This weekend, Kuna and I were participants in Kathy Sdao's "So Many Choices" workshop. There were 2 working groups and 2 auditors assigned to each group, with a total of about 15 - 20 groups. We were at the lovely Coventry School for Dogs in Columbia, MD owned and operated by the fantastic Ruth Chase. If you've never seen her facility, you're missing out!
The application portion of the seminar was held in a very warehouse-like room and let me say this: the acoustics were wonderful. Unless you have 20 trainers with 20 clickers, barking dogs, people talking over other people, and an instructor on a PA system yelling over them. My brain short circuited about 5 minutes in.
Why? Oh because I forgot one tiny little trainer's commandment while conditioning Kuna to chaotic situations: Prepare Thyself.
I haven't been on this end of the proverbial leash for a while! People were evaluating my performance, giving me pointers, critiquing my training skills - that's been MY job! I have no problem giving a demo as the trainer, but suddenly I was thrown in to the role of student and boy oh boy, suddenly I was missing the motor skills portion of my brain.
The noise was unbearable. Kuna's performance obviously reflected my training: we fell apart almost instantly. And it just went downhill from there. Saturday was the worst day ever.
On my drive back to the seminar Sunday morning, I reflected on what exactly went wrong the day before and here's what I've compiled:
I simply was not prepared.
You can bring every type of treat imaginable but that only helps your dog. I should have told myself that it was going to be chaotic and that I was going to be anxious because I didn't know anyone (contrary to what many people may think, I'm actually VERY shy in new settings...I forget this because I force myself to be outgoing in order to be an effective teacher...).
I've programmed my brain to only accept constructive criticism, TAG Teach style.
While this may seem like a good thing, it actually makes my skin that much thinner when people do not follow the teachings of TAG. Not everyone understands or applies these techniques. It hurts my feelings when I hear "You shouldn't have done it like that..." or "I think you made a mistake when..." I'm sorry. I might sound like a big baby. But that just takes away any ounce of confidence I had. And confidence is what makes me an effective trainer.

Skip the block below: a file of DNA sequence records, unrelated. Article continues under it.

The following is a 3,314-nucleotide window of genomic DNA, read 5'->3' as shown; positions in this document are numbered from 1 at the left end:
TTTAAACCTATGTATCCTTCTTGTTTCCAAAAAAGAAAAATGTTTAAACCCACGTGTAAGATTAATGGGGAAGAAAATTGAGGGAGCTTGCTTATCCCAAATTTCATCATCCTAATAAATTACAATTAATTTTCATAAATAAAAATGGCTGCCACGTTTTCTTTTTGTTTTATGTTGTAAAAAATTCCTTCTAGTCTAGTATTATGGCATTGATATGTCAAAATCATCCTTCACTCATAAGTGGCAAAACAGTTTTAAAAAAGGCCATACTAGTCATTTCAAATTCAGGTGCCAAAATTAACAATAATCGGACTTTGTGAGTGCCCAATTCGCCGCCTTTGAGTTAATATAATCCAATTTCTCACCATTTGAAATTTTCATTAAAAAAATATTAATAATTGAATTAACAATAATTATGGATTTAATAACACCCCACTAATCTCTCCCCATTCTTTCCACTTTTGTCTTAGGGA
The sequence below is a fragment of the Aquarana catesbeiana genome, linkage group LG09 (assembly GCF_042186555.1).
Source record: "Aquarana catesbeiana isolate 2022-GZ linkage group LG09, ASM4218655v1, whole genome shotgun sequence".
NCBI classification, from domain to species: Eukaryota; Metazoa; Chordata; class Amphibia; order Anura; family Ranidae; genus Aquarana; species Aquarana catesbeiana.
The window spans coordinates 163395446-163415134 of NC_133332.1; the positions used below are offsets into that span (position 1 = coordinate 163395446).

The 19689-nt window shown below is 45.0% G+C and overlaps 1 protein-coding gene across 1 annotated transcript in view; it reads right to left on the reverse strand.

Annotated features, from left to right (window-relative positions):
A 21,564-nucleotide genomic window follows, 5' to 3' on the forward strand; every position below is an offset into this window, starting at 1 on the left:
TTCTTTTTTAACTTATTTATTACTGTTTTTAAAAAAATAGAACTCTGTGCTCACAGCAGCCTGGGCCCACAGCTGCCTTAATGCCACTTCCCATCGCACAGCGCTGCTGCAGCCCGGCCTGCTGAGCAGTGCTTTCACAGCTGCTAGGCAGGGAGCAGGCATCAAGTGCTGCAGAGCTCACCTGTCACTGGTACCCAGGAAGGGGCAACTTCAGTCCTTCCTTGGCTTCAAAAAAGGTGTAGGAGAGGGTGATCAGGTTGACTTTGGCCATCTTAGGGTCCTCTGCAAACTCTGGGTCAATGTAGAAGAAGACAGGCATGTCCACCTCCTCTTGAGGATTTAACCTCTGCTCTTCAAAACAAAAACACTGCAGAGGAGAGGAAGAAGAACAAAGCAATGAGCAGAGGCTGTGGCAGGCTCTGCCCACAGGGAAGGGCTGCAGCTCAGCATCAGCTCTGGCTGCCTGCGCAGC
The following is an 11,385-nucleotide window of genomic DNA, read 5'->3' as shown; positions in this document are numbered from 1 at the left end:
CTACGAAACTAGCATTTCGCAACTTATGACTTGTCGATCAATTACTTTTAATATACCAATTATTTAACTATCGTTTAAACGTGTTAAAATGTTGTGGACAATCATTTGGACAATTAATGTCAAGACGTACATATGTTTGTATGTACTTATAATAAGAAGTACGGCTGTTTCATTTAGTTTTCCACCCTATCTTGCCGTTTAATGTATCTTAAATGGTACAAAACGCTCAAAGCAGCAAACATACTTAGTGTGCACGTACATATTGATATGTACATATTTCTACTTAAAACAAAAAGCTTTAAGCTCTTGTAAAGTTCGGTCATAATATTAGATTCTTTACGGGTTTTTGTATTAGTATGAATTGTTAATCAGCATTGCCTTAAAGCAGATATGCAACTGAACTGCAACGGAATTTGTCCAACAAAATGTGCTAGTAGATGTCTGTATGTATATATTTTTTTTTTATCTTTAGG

I expected Kuna to carry me.
Since I'm being honest, I also realized that I thought all that hard work I've put in to training Kuna would somehow make my job easier. How? I guess I kind of thought "well, he's such a good boy, this should go smoothly" - as if I expected HIM to do all the work. But he's my job and I'm employed 24/7.
I forgot this was a learning experience.
Even after we faltered, I should have just let it roll of my back. We were there to learn and make mistakes. Kuna didn't care if we looked stupid - all he was concerned with was us as a team: where are we going? what are we doing? can we share that sandwich???
So Sunday, I took off my dog trainer hat. I didn't care how well we did, how much slower we progressed through the exercises than the rest of the group...all I was concerned with was "are me and my boy having a good time learning?"
So when you're working with your dog, remember: you are an integral portion to the team. It's not just your dog doing the work and going through the motions - it's up to YOU to carry the team home. Keep your wits about you, maintain your game face and celebrate no matter the outcome!